“This is a test. For the next 60 seconds, this station will conduct a test of the Emergency Broadcast System. This is only a test.” If you’re a child of the Cold War, you can probably recite the whole EBS test script, which was inescapable on radio and TV from the 60s to the 90s, broadcast weekly on every station. The Emergency Broadcast System and its predecessor, Conelrad, were devised for use in case of a national emergency, such as a Soviet missile attack. It would allow emergency information to be broadcast on every radio and TV station in the country simultaneously. Local stations also began to use it for local emergencies, such as natural disasters, but its main purpose was to alert us to Doomsday.
EBS went the way of the dodo in 1997, replaced by the Emergency Alert System (EAS). The profile of EAS is lower. Stations still test it weekly, but the tests are frequently dropped into programming without any introductory or closing announcement, often interrupting a song, a talk-show host in mid-sentence, or a TV program in mid-plot. It’s likely that millions have heard the EAS tones without understanding precisely what they represent. And I wonder whether the relative anonymity of the Emergency Alert System isn’t going to come around to bite it squarely in the ass on Wednesday, November 9, 2011, at 1:00 in the afternoon (US Central), when the system gets its first-ever nationwide test.
You can read FEMA’s press release here, and a discussion of the test from FEMA’s blog here, so I’m not going to spend time explaining what the test will involve. It’s going to run for several minutes, unlike the weekly and monthly tests that run for only a few seconds on radio stations, TV stations, cable systems, and satellite radio, so it’s going to get a lot of attention. I submit that the test has the potential to go wrong in a couple of different ways.
The paranoid right is already going apeshit, suggesting that “the government is taking over the communications system” for three minutes on November 9 for some nefarious Obama-driven purpose, sometimes adding the falsehood that power supplies or Internet access will be cut at the same time. This is nonsense. For more than 30 years, Conelrad and EBS worked pretty much the same way EAS does, linking stations together in a daisy chain, small ones monitoring bigger ones monitoring bigger ones up the line to Doomsday Central. (Glenn Beck, a former top 40 DJ who should know better, has been particularly dimwitted in his “analysis” of the test.) Nevertheless, there will be a great deal of ginned-up concern about the test beforehand and speculative spinning afterward.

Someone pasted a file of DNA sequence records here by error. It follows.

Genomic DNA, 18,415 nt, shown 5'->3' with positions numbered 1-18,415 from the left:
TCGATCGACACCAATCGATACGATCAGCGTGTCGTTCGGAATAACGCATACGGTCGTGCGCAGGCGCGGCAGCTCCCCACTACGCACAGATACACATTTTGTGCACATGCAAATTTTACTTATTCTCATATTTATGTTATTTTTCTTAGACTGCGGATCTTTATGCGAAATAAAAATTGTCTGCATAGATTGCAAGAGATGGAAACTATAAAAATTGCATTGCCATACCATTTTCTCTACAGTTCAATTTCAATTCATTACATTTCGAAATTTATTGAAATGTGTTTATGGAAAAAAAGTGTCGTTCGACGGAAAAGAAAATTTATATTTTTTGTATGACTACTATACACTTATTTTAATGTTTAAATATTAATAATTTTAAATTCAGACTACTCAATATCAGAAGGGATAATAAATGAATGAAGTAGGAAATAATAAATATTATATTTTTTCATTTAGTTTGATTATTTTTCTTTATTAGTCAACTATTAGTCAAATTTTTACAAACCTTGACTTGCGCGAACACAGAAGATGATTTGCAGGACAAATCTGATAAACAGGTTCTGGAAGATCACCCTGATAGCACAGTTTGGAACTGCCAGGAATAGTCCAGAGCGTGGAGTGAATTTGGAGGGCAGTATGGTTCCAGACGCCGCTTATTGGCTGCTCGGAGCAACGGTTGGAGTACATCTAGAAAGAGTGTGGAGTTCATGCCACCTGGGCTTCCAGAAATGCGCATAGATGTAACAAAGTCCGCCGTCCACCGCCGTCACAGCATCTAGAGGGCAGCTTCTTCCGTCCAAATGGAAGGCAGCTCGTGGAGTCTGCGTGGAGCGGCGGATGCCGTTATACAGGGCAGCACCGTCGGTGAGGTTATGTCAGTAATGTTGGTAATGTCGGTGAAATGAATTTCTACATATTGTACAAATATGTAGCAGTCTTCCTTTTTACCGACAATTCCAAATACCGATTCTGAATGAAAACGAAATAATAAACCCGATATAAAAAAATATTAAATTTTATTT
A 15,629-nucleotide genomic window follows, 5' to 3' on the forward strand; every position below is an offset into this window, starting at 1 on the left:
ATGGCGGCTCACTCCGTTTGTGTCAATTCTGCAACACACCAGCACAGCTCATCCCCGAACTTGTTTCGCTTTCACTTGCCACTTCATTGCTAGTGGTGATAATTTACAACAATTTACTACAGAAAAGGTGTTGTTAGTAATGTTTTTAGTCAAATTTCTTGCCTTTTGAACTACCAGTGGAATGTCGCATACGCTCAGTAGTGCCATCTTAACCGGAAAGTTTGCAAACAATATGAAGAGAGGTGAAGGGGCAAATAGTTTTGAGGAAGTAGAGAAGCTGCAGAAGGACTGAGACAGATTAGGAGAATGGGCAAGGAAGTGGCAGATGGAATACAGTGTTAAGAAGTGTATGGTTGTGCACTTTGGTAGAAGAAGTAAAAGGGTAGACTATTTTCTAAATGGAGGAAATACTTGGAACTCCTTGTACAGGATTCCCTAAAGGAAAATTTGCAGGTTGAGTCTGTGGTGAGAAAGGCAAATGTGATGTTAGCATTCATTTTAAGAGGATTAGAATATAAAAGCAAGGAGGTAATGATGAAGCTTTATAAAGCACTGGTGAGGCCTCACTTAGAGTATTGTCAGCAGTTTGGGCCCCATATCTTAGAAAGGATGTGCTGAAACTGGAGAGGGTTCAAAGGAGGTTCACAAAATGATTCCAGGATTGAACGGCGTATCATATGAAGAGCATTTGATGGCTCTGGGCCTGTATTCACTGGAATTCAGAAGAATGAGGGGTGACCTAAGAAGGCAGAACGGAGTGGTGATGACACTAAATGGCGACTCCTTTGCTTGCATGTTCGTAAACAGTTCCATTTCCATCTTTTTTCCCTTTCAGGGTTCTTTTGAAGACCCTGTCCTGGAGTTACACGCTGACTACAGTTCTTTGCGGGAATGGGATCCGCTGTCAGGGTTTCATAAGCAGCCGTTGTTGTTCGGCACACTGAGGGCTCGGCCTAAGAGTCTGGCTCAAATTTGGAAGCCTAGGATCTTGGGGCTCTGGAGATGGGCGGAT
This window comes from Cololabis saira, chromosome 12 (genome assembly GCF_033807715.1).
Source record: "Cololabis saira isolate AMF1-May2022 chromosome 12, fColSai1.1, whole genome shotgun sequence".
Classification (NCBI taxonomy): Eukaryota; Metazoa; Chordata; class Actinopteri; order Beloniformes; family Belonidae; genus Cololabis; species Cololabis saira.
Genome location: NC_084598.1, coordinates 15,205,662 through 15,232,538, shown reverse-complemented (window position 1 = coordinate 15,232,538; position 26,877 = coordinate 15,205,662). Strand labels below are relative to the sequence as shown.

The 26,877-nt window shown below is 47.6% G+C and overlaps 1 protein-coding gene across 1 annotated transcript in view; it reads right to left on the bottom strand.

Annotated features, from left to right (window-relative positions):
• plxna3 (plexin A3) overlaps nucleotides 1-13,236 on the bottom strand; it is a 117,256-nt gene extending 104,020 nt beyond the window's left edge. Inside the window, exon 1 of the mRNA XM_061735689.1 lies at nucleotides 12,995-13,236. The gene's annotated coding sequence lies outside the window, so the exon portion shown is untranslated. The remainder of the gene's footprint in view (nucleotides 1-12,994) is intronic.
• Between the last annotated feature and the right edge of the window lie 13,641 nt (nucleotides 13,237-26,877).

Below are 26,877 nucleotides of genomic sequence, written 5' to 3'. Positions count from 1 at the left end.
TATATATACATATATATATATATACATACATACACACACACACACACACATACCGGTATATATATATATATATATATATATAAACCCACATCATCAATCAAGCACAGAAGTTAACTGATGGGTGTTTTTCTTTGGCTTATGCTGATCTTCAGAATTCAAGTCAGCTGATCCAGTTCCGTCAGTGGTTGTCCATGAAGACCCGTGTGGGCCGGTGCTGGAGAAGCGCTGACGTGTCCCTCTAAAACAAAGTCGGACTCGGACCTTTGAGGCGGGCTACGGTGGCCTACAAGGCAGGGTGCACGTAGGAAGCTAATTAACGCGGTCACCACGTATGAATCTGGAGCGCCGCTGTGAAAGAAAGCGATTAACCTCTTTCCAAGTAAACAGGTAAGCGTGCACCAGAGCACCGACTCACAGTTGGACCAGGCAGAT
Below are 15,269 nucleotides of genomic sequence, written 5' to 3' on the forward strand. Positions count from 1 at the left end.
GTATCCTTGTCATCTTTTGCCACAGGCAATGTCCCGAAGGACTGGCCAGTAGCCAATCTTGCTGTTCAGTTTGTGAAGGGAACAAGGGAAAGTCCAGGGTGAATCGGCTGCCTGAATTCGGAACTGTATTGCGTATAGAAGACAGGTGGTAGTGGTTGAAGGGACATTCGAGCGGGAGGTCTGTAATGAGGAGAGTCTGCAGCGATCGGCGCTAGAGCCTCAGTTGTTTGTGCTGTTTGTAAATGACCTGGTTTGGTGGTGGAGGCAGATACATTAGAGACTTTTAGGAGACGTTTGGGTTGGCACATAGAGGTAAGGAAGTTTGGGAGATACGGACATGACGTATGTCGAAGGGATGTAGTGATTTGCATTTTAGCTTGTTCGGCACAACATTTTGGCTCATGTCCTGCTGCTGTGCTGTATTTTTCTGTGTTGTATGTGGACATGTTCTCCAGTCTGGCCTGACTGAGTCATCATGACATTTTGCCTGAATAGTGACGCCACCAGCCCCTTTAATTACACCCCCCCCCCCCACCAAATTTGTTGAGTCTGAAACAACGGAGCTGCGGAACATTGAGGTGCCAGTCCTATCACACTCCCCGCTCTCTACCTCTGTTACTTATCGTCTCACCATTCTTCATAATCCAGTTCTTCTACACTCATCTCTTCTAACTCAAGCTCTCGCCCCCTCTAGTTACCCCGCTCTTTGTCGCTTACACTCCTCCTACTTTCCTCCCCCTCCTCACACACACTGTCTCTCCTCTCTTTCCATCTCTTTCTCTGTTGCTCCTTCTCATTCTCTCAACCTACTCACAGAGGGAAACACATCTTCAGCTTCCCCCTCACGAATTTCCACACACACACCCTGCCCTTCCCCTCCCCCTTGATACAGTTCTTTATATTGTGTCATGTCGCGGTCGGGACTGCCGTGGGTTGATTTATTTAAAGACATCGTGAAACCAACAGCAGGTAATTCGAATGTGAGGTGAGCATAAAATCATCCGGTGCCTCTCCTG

It will be interesting to see what happens during the test, which is supposed to be clearly marked as a test. The FEMA press release ominously notes that some TV viewers may not see the video scroll intended to accompany the audio message. And because we’re so distracted on a daily basis, lots of people are going to hear this strange thing with one ear, miss that it’s a test, and immediately jump to conclusions. It may not be like War of the Worlds in 1938, but it would be a shocker if nobody panicked.
Whether the nationwide test itself will be completed successfully, broadcast on every single outlet, is another question. I seem to recall reading someplace that a similar nationwide test performed in either Conelrad or EBS days broke down before linking the entire country. In February 1971, the system was activated in error, causing some radio and TV stations to mistakenly report that a national emergency had been declared. The fact that the alert was not broadcast coast-to-coast on that day indicates to me that the system may not have operated as advertised in the event of an actual emergency. But Conelrad and EBS depended on human operators—EAS is automated, which points toward a higher chance for success, even as it contributes to the paranoia about a “government takeover” of the airwaves.
When FEMA announced the test earlier this year, they scheduled it for early November, intending it to fall after hurricane and tornado season and before winter. But it was impossible to schedule around other potential obstacles to a successful test, so tune in next Wednesday and see if it works.